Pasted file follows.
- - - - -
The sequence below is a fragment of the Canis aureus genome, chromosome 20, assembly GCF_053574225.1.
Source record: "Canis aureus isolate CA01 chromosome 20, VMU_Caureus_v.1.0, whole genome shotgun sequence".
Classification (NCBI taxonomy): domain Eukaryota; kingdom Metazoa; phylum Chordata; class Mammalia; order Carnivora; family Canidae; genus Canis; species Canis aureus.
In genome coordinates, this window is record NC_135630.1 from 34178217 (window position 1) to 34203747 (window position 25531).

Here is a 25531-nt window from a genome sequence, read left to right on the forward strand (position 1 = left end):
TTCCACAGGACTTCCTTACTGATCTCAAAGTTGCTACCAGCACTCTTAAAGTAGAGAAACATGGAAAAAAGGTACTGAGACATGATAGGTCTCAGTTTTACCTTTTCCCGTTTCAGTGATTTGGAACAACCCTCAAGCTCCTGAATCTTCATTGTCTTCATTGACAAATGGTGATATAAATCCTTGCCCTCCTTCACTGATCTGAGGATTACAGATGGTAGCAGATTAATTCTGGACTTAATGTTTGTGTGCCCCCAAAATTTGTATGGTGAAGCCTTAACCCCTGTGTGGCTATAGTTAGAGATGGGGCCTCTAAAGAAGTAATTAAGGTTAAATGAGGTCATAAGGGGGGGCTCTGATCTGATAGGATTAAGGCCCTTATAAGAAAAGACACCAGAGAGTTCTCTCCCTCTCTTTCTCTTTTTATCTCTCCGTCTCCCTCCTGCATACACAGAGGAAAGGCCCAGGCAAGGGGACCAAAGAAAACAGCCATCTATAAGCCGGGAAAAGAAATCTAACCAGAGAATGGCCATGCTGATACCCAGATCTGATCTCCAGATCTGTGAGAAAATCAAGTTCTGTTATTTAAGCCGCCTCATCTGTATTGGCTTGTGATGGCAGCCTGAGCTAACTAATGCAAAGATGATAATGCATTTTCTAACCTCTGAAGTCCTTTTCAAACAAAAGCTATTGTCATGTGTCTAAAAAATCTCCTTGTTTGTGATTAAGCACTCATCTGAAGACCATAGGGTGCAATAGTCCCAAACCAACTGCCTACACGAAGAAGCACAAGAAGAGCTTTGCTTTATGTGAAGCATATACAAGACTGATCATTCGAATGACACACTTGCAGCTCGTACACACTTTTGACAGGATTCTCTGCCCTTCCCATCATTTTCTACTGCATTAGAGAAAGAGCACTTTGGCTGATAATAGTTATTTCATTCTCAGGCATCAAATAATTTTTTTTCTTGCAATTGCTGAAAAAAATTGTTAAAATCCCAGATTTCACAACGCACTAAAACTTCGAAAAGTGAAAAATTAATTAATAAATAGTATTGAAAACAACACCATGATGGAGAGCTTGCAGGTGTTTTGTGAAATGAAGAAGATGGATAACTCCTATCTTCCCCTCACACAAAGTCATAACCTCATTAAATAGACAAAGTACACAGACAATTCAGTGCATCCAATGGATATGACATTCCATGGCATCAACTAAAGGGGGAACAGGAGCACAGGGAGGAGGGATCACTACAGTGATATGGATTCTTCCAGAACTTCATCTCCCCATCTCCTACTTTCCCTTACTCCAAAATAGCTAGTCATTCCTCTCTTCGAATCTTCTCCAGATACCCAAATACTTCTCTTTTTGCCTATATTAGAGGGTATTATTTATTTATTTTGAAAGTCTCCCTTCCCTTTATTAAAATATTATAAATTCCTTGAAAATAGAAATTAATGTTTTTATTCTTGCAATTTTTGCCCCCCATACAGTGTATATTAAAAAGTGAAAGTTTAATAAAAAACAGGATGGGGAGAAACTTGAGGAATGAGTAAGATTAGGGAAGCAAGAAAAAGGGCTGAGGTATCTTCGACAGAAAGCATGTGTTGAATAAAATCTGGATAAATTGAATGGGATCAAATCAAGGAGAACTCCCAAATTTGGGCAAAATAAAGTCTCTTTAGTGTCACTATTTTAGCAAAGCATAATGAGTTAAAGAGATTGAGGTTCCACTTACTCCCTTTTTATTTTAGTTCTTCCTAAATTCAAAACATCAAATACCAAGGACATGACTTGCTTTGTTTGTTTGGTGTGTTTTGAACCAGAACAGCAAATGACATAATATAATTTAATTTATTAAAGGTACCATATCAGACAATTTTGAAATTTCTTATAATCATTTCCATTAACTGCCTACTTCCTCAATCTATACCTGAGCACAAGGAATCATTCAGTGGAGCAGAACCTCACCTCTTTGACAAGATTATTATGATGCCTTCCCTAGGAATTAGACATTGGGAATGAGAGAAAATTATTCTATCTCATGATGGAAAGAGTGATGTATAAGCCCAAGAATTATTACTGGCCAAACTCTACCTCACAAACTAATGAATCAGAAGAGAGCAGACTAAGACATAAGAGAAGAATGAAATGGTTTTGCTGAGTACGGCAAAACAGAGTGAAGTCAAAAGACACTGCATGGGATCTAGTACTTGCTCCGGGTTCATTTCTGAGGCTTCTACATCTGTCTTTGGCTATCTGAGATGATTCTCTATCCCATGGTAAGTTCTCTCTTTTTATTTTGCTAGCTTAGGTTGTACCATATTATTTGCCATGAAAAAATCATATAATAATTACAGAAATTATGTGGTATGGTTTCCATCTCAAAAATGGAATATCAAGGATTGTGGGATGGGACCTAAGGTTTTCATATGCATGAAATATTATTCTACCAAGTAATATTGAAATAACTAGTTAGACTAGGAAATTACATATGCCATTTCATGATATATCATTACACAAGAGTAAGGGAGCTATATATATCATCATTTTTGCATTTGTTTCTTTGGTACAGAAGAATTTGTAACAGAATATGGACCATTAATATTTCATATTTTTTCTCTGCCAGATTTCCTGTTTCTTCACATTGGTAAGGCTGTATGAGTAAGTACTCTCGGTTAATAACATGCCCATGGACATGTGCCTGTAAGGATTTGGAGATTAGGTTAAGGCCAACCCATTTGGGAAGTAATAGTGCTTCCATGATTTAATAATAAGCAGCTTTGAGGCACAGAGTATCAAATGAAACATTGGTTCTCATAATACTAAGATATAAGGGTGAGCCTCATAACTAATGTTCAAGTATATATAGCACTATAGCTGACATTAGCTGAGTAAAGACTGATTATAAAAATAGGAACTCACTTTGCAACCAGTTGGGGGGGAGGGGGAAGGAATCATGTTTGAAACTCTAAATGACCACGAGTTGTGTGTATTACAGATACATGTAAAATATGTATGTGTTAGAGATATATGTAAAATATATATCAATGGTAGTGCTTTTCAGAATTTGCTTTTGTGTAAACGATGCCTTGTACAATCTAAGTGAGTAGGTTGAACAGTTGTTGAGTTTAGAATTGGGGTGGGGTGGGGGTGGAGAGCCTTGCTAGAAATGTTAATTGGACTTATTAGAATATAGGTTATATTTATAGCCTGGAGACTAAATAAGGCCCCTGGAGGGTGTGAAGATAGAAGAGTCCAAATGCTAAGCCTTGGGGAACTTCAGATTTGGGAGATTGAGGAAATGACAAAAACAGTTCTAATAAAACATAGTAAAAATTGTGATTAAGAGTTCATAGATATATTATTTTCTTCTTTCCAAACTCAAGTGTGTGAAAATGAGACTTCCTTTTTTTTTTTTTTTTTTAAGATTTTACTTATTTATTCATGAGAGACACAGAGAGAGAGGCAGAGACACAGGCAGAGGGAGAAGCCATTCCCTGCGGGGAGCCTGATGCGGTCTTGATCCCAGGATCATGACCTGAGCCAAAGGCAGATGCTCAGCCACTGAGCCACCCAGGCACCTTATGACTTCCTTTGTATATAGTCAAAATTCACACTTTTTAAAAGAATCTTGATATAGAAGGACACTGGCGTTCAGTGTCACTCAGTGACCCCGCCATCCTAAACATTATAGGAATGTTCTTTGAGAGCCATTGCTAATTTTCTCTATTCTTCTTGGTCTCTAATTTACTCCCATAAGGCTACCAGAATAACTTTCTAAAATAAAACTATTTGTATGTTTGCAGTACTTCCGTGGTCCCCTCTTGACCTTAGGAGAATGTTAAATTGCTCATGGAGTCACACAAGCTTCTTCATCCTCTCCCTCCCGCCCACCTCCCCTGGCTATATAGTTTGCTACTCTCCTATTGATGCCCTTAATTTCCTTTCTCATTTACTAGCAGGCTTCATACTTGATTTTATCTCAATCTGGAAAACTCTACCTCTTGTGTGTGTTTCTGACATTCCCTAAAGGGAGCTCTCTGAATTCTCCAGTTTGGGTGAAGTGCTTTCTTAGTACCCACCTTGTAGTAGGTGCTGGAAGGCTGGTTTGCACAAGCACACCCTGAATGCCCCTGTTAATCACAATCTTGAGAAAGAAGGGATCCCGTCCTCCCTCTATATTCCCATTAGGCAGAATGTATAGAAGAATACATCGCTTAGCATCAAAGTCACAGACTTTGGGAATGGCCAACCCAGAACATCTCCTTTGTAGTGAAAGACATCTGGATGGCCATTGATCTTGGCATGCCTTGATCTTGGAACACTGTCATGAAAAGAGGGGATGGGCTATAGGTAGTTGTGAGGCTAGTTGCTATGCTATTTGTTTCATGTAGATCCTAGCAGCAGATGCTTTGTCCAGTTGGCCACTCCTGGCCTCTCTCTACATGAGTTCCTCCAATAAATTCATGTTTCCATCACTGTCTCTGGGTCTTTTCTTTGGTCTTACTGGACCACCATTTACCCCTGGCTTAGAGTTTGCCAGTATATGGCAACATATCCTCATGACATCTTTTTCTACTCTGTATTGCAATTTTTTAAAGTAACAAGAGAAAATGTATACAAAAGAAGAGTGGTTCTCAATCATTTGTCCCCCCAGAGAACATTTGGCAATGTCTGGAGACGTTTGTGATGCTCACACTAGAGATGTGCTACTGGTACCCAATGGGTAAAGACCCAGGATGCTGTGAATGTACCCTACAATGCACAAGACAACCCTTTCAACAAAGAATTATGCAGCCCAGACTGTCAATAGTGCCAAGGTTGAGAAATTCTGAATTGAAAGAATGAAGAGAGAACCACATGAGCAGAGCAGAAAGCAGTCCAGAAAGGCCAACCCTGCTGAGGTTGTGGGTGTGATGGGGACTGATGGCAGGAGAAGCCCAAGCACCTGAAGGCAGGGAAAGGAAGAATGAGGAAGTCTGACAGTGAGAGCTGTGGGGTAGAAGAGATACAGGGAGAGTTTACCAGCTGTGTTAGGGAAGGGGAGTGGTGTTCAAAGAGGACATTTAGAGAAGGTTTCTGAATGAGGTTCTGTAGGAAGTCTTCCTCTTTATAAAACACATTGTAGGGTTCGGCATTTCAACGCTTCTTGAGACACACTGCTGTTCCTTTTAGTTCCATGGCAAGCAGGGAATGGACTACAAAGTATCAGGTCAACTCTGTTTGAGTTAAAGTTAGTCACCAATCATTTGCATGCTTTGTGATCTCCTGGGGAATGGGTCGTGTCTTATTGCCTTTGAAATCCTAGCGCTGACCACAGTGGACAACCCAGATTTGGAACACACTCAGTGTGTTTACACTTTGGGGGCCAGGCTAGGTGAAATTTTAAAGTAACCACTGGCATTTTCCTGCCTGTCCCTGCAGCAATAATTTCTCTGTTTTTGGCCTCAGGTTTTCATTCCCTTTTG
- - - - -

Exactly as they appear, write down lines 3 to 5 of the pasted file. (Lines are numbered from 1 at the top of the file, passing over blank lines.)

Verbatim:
Classification (NCBI taxonomy): domain Eukaryota; kingdom Metazoa; phylum Chordata; class Mammalia; order Carnivora; family Canidae; genus Canis; species Canis aureus.
In genome coordinates, this window is record NC_135630.1 from 34178217 (window position 1) to 34203747 (window position 25531).

Here is a 25531-nt window from a genome sequence, read left to right on the forward strand (position 1 = left end):